By A. Ananthalakshmi and Joseph Sipalan
KUALA LUMPUR (Reuters) - Former Malaysian premier and now-ruling party lawmaker Najib Razak sought support from coalition lawmakers on Monday to back a prime ministerial bid by opposition leader Anwar Ibrahim - the latest twist to the political crisis in Kuala Lumpur.
Anwar was one of the key leaders in a coalition that defeated Najib in a historic election in 2018. Najib has since been convicted of corruption and sentenced to 12 years in jail. He's out on bail and has appealed the verdict.
Najib's support for Anwar could deepen turmoil for Prime Minister Muhyiddin Yassin, who is facing calls to resign after Malaysia's king rejected a request for him to declare emergency rule amid a leadership challenge from Anwar.
Muhyiddin has a two-seat majority in the Southeast Asian nation's parliament and any shift in support from within his coalition would mean he loses the majority.
Najib, in response to reports on his support for Anwar, said his first suggestion was for his UMNO party to push for a date for fresh elections once the COVID-19 outbreak is under control.
If that is rejected by the ruling coalition, UMNO should be open to working with Anwar's party under certain conditions.
In a Monday meeting of the Barisan Nasional coalition to which UMNO belongs, Najib asked lawmakers in the alliance to endorse Anwar, three sources familiar with the matter said. Many of his coalition allies were against the idea, they said.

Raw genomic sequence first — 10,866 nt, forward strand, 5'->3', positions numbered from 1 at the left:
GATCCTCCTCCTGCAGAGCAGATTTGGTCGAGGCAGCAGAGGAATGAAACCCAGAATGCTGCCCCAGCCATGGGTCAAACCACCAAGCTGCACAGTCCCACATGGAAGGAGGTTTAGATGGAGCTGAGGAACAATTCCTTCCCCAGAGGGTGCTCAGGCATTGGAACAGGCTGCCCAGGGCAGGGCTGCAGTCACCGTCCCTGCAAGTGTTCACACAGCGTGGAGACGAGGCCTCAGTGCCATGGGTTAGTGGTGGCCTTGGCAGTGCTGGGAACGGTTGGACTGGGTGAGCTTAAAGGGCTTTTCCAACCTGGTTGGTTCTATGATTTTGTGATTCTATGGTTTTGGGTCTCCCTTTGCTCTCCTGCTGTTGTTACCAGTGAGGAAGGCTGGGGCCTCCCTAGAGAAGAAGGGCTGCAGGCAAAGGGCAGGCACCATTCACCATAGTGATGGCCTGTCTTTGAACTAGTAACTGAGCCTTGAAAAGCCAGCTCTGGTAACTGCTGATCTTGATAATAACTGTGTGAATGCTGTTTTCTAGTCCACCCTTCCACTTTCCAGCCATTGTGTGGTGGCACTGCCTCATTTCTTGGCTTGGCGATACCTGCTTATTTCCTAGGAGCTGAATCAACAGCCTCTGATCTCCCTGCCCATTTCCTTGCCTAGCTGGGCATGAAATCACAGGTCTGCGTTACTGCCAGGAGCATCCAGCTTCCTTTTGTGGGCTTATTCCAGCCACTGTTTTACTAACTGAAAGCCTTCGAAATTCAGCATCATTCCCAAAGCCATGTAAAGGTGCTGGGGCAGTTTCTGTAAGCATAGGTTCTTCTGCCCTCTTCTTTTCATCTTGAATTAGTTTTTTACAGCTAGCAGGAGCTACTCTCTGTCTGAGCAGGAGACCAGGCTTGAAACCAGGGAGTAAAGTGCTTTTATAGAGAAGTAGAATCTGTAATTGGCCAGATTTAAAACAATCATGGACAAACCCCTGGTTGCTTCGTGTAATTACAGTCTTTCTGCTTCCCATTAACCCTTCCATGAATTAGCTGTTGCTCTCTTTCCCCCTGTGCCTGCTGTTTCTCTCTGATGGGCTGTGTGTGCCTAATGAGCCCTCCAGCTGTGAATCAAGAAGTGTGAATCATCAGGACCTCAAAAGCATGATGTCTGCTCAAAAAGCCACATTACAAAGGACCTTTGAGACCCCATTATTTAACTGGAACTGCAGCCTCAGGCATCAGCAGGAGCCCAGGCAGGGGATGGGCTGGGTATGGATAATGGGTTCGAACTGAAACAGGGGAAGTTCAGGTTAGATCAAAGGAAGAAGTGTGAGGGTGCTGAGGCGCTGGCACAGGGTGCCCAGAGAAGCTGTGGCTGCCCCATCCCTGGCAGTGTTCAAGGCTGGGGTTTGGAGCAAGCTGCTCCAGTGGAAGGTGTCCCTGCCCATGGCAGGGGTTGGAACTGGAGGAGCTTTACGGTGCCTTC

Anwar did not immediately respond to requests for comment.
Najib's backing of Anwar marks a striking turnaround in their relationship.
Anwar, who has long led Malaysia's opposition with a reform agenda, was jailed during the Najib administration on sodomy charges, which he denied and said were politically motivated.
Anwar then joined hands with foe-turned-ally Mahathir Mohamad, a longtime former prime minister, for the 2018 election in which they defeated Najib, who was facing graft allegations in a multi-billion-dollar scandal. Mahathir, now 95, later stepped down and was replaced by Muhyiddin.
Anwar had last month said that he had the support of majority lawmakers in parliament, including administration defectors, to oust Muhyiddin. But he never identified who supported him.
Meanwhile, the ruling coalition is beset with infighting, with some UMNO officials balking at playing second fiddle to Muhyiddin's party. The UMNO-led Barisan coalition had governed the country for over 60 years since independence from Britain until its defeat in 2018.
Some of UMNO's corruption-tainted leaders, including Najib, have been trying to revive their political fortunes.
The support for Anwar comes with Muhyiddin under increasing pressure from his coalition allies and the opposition.
Muhyiddin had on Friday requested emergency rule amid a fresh spike in coronavirus infections in Malaysia and a global pandemic that has battered the economy.
But critics accused him of using it as a pretext to suspend parliament and avoid a test of his razor-thin majority.
(Reporting by Joseph Sipalan, additional reporting by Rozanna Latiff; Editing by Simon Cameron-Moore and Mark Heinrich)